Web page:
She was a devout Presbyterian in religion, and took much
interest in church work. She died in 1899 at the age
of sixty-four and the parents now rest side by side in
the old North State.

Mr. Yates, who spent the first twenty-one years of his
life in North Carolina attained his first education by
private instruction and then was a student in the Caro-
lina Military Institute, the King's Mountain Military
Institute and the State University of North Carolina. In
the newspaper and printing establishment conducted by
his father he was more or less of a regular visitor from
the earliest years of his recollection, and finally be-
came a permanent attache of the office, where he learned
the trade of printer and much else about the general
printing and publishing business. When about eighteen
years of age he determined to take up the study of
medicine, and accordingly went to New York City for
that purpose, spending two years there, but giving up
the work on account of ill health. He soon afterwards
went to Louisiana, and worked in a bank for about one
year, and then came to Texas. With the exception of
three years which he spent at Charlotte, N. C, in the
editorial department of the Daily Ncirs, he has been a
resident of Texas ever since his first arrival here. He
was first in Fort Worth and then in Waco, spending
about one year in the general insurance business. Goliad
was the next field for his enterprise and he was en-
gaged in editing a paper there for about three years and
also became editor of the Daily Times at Victoria. He
was for about one year receiver and editor of the Victoria
Fart. Then the Spanish war came on in 1898 and he
enlisted in Company M of the Second Texas United



states Volunteers as a private, being elected lieutenant
of his company dmiug his first week in the service. He
was with these troops throughout the period of the
war and on being mustered out was offered a commission
as lieutenant in the regular army, but refused this
promotion on account of his approaching marriage.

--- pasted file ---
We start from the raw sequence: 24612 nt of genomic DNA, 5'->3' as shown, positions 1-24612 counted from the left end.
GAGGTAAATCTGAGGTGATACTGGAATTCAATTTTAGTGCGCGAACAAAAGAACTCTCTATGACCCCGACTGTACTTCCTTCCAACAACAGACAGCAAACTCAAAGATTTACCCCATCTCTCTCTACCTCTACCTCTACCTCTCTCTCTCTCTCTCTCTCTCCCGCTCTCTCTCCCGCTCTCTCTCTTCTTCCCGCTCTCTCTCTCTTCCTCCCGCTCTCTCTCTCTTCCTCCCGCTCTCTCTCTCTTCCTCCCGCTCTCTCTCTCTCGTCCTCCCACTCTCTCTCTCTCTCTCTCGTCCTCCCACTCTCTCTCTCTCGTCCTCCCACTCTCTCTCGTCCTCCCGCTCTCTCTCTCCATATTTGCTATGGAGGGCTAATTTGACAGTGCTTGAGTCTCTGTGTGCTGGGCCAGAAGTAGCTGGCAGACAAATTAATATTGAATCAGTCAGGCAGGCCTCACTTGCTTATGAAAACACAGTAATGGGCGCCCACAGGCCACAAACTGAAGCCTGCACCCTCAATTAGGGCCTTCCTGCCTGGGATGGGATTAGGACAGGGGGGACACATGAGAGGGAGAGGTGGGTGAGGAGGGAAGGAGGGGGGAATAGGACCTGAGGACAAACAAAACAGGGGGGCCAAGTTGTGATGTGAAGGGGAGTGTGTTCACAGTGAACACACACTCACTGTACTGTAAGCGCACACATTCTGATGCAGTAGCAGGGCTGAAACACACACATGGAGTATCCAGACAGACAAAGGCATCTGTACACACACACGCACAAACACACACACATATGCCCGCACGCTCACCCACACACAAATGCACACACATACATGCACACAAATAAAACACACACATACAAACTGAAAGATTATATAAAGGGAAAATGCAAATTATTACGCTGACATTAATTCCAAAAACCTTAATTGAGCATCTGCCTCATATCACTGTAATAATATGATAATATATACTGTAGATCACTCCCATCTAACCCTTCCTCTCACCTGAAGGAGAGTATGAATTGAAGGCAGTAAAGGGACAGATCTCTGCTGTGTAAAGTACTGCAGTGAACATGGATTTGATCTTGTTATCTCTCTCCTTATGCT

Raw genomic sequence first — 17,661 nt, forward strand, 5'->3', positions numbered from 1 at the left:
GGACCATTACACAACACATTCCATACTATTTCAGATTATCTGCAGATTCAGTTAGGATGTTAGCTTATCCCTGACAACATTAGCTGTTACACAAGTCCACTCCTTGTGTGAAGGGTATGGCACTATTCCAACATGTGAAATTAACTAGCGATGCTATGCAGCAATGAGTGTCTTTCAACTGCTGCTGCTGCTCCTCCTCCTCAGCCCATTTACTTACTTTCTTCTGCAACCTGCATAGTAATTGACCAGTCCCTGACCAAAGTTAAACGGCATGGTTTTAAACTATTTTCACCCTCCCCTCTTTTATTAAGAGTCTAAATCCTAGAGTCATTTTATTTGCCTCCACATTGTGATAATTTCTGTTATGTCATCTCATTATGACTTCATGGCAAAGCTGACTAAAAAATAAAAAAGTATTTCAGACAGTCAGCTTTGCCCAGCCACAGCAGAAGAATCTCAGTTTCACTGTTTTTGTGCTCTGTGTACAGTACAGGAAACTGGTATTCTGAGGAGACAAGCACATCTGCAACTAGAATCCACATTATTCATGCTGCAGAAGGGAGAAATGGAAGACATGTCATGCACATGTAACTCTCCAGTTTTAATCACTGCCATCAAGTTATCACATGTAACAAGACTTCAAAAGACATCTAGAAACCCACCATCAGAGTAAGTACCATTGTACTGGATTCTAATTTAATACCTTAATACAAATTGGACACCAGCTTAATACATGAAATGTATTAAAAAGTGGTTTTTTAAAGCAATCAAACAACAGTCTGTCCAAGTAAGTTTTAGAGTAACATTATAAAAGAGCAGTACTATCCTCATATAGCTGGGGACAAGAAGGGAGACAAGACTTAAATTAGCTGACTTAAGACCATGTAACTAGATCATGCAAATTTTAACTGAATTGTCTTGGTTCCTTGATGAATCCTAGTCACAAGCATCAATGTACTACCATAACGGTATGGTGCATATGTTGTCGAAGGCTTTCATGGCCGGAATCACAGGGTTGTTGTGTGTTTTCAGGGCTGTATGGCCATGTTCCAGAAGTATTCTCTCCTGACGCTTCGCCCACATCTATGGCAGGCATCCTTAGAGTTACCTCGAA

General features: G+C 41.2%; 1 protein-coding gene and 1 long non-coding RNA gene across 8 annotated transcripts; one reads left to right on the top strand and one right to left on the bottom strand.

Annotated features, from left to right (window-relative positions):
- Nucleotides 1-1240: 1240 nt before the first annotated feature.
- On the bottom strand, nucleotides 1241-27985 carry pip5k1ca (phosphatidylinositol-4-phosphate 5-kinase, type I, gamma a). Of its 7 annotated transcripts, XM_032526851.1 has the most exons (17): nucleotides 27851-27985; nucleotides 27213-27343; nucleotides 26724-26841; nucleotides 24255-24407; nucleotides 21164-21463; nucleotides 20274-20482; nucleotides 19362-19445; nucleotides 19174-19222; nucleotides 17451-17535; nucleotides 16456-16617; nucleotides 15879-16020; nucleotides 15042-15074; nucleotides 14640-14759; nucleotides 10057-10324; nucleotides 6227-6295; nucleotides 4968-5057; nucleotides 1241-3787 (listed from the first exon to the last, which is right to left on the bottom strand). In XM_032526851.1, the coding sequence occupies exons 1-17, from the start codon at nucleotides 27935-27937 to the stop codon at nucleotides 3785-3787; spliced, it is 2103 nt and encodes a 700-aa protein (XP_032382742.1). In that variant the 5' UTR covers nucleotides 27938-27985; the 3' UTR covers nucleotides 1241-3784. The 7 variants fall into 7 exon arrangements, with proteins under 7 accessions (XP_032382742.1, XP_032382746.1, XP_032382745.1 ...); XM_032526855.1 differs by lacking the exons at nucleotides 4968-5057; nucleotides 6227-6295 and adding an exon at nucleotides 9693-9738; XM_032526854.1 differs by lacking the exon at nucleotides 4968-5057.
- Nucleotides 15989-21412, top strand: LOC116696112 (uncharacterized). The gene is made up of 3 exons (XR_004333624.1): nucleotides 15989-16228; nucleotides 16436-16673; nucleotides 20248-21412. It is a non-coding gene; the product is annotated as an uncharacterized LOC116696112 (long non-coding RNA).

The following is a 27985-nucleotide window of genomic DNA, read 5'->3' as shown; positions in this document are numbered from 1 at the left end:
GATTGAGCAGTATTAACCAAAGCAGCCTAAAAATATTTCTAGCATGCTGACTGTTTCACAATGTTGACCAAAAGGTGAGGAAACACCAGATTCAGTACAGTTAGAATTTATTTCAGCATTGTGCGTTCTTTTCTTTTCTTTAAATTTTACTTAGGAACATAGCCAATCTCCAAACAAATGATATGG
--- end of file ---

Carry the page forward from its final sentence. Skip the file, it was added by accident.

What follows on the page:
After the war Mr. Yates resumed newspaper work,
and for three y,',iis w.-is .-it l.'dii^fn, a Iter which he
became owner ami rdii.n- ni ihr ( /(...(, :ii ('.djuis Cliristi,
and while in the lait.'i- mI> v,,■;^ ;ll^u ..lilnr ..r ihe Vaily
Herald. From Corpus elin^ti lie came out lo Alpine
and bought the Avalanciie, a journalistic enterprise
which had been established some years before. Under
his management lie has made the Avalanche a paper of
much iiinueiice an.l with an excellent circulation through-
out this pa It et' I In- state. The plant has a good equip-
ment aim (In, s ninrli Imsiness in general job printing.

Mr. Vaf.s at ti..liad, Texas, on November 21, 1898,
married Miss Jennie Merriweather, daughter of George
W. Merriweather of Goliad. They have no children of
their own, but one adopted child, Lucile Eives, who is a
daughter of Mrs. Yates' sister. The family worship at
the Episcopal church, and Mrs. Y'ates is president of the
Ladies' Guild in that church. Fraternally Mr. Yates is
affiliated with the Elks, the Odd Fellows, the Knights of
Pythias, the Woodmen of the World and the Eagles. At
Corjius Christi he was worthy president of the Eyrie of the
Eagles, is a past chancellor commander of the Knights
of Pythias, and past exalted ruler of the Elks. For
more than twenty-seven years Mr. Y'ates has been an ac-
tive member of the International Typographical Union.
He also has local membership in the Alpine Commercial
Club, and is much interested in Democratic politics, not